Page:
• athletes involved in team sports (6.9 h) obtain more sleep than athletes involved in individual sports (6.4 h), and
  • female athletes have an earlier habitual sleep onset time than male athletes.

The authors conclude that:

Importantly, only 3% of athletes obtain enough sleep to satisfy their self-assessed sleep need, and 71% of athletes fall short by an hour or more.

PRACTICAL TAKEAWAY - athletes are not getting enough sleep. Make sure to prioritise and put in place the steps you need to get enough sleep.

RACING: Exercise intensity and pacing pattern during a Cross-country Olympic mountain bike race

Pacing of different races provides many different challenges. Cross-country mountain bike races have their own demands in terms of pacing and this paper provides some insight in what those demands are therefore provides some insight into how to train appropriately. The authors found that:

Mean power output (PO) over the race duration (96 min) corresponded to 76% of criticial power (CP) and 63% of maximum aerobic output (MAP). 40% of race time was spent with PO > CP, and the mean duration and magnitude of the bouts >CP was ~8 s and ~120% of CP.
For single >CP bouts, mean magnitude and mean W’ expended decreased by 25±8% and 38±15% from the first to the last lap, respectively.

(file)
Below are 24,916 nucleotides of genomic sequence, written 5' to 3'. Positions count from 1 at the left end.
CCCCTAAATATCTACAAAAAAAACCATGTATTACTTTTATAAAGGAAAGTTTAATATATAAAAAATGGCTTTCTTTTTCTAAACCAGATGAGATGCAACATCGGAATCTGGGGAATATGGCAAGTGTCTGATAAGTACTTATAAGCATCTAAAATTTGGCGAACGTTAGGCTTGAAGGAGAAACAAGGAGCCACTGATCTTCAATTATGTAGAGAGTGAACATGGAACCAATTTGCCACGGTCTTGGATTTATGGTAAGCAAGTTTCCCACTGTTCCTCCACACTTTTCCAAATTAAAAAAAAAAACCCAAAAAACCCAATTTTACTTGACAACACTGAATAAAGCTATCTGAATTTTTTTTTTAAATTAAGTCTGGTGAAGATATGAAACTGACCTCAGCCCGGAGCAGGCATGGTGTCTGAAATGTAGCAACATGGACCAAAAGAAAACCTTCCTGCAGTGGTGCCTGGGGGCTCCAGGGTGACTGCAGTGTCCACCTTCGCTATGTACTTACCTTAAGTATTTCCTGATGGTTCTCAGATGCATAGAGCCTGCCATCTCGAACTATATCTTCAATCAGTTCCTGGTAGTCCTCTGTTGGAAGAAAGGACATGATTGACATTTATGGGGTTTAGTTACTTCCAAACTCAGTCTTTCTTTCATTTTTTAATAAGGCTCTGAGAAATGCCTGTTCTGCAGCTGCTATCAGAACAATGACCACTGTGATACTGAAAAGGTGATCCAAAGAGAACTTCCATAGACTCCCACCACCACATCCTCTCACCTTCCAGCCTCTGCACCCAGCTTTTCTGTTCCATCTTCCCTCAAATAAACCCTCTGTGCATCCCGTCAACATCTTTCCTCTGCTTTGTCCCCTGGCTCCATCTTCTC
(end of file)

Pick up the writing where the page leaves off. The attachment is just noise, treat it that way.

This led the authors to conclude that:

The highly variable pacing pattern in XCO implies the need for rapid changes in metabolic power output, as a result of numerous separate short-lived >CP actions which decrease in magnitude in later laps, but with little lap-to-lap variation in number and duration.

PRACTICAL TAKEAWAY - pacing in mountain bike races needs to account for numerous spikes in power and training should be designed to try to minimize the decrease in power during each attack or spike in latter laps of the race.

ALTITUDE: Modelling the relationships between arterial oxygen saturation, exercise intensity and the level of aerobic performance in acute hypoxia

I've share many articles on altitude training (see the resources page). One means of measuring an adaptation to altitude is to measure the level of oxygen saturation in the blood (SpO2). This study set out to model the relationship between SpO2 and altitude. The authors found that: